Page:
Clinicians also must remember to tailor their communication styles, and their delivery of care to some extent, to the individual. Gender can affect patient expectations, for instance. One recent study found that men focused more on pain management, while women focused more on communication and staff responsiveness. (For more on that study, see the story in this issue.)
A typical barrier to patient engagement is providing too much information at one time. For example, identifying all of the self-management strategies and lifestyle changes for a patient newly diagnosed with Type 2 diabetes can be overwhelming, O’Brien notes.
“It may be better to focus on achieving a normal blood glucose level and medication adherence as the first priority and then focus on diet, weight loss, and exercise in subsequent visits to enable better comprehension and goal attainment,” she says.
Another barrier is receiving information in a format that isn’t personalized to a patient’s learning style. All patient-directed information should be free of medical jargon and abbreviations, O’Brien says, and in a format and language that they can comprehend. Learning styles and preferences should be discussed initially and then re-evaluated for effectiveness and comprehension. (See the story in this issue for more on how artificial intelligence may aid in this effort.)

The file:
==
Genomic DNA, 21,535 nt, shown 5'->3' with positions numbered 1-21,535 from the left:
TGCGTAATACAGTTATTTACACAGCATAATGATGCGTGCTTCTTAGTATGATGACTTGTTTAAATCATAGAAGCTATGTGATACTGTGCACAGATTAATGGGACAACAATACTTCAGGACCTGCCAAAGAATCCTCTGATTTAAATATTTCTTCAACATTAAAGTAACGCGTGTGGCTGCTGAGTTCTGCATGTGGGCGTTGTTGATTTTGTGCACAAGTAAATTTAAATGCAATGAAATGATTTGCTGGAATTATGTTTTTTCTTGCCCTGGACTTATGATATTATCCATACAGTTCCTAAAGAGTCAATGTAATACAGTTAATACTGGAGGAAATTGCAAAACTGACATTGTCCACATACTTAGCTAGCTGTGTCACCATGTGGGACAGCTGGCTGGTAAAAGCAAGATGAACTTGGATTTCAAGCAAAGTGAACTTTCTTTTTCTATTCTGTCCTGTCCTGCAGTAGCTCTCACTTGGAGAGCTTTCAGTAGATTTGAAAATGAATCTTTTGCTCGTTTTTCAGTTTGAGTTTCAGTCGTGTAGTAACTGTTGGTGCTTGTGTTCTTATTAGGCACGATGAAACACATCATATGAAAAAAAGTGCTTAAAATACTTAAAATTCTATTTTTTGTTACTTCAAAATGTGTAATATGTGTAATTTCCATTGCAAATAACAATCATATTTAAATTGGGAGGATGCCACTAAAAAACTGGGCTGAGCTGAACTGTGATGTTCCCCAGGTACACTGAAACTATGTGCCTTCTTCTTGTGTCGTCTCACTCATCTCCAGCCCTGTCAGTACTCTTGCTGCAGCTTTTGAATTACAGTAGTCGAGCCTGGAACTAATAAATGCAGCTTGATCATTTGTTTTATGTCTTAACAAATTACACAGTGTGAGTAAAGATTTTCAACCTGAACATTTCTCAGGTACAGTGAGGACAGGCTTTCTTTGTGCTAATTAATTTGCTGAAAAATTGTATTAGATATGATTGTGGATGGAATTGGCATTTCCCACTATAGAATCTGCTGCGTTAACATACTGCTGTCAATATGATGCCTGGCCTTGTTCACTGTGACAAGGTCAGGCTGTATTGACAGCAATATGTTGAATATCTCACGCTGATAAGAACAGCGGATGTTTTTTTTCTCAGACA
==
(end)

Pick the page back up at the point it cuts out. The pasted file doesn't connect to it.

“Younger individuals will be more likely to access and learn information if it’s in an electronic format that they can access at their convenience,” she says. “Elderly individuals may prefer a face-to-face or telephone conversation and written information to reinforce goals and instructions. By facilitating goal-setting that is relevant and has a personal meaning, eliminating common barriers, and keeping the care plan meaningful and updated, patients are likely to stay more fully engaged and have a healthier future.”
Men and women may have different ideas of what constitutes excellent care, according to a recent report from at the 2017 Annual Meeting of the American Academy of Orthopaedic Surgeons (AAOS). Both want good clinical outcomes, of course, but when it comes to rating their experience with the hospital, the study suggests men want optimal pain management while women want good communication with the staff.